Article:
Buddha 7: Prince Ajatasattu
In book seven, in the kingdom of Magadha, young Prince Ajatasattu agonizes over the prophecy that claims he will one day murder his own father. Deciding that the prediction is false, he believes that the Buddha is to blame and must pay for the rift it has caused between father and son. Meanwhile, the Buddha's closest disciple, Devadatta, is seduced by the political opportunities offered by the discord in Magadha, and urges his master to take full advantage of them. Originated in the 1970s, ‘Buddha’ is Osamu Tezuka's unparalleled rendition of the life and times of Prince Siddhartha. Tezuka's storytelling genius and consummate skill at visual expression blossom fully as he contextualizes the Buddha's ideas; with an emphasis on, action, emotion, humour and conflict as Prince Siddhartha runs away from home, travels across India and questions Hindu practices such as ascetic self-mutilation and caste oppression. Rather than recommend resignation and impassivity, Tezuka's Buddha predicates enlightenment upon recognising the interconnectedness of life, having compassion for the suffering, and ordering one's life sensibly, his approach is slightly irreverent in that it incorporates something that Western commentators often eschew, namely, humour.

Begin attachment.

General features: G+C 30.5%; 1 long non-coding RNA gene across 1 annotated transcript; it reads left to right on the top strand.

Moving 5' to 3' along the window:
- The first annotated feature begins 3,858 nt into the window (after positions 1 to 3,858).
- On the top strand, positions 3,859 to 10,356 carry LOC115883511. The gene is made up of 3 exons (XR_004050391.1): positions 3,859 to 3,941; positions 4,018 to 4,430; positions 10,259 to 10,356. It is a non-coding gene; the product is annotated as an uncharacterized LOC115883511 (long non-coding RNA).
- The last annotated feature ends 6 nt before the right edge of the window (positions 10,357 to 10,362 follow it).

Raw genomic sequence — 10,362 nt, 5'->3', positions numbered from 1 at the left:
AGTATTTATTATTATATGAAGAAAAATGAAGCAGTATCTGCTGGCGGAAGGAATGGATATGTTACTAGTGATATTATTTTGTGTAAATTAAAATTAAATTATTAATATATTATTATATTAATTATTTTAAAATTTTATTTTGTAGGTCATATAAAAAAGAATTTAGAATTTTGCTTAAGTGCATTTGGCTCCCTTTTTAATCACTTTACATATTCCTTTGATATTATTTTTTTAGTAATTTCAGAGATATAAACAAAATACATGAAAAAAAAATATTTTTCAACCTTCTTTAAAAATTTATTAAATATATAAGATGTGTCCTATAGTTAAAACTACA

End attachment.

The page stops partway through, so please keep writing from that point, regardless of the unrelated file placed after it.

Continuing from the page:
ABOUT THE AUTHOR
Osamu Tezuka (1928-89) is the godfather of Japanese manga comics. A genuine intellectual, deeply familiar with Western culture from the Bible to Goethe to Hollywood, Tezuka originally intended to become a doctor and received an M.D. Had he not turned to the belittled art of manga storytelling, the medium may never have acquired its capacity for seriousness and depth. Though many have followed his example, it is still Tezuka who draws the deepest awe with his sweeping vision, deftly intertwined plots, persuasive characters, feel for the workings of power, and above all, an indefatigable commitment to human dignity and the sanctity of life.
“Exciting, humanly moving, revealing, it makes the Buddha's achievement much more real than just reciting the traditional facts. I read each volume without putting it down! Sadhu! Sadhu! Sadhu!” —Tenzin Robert Thurman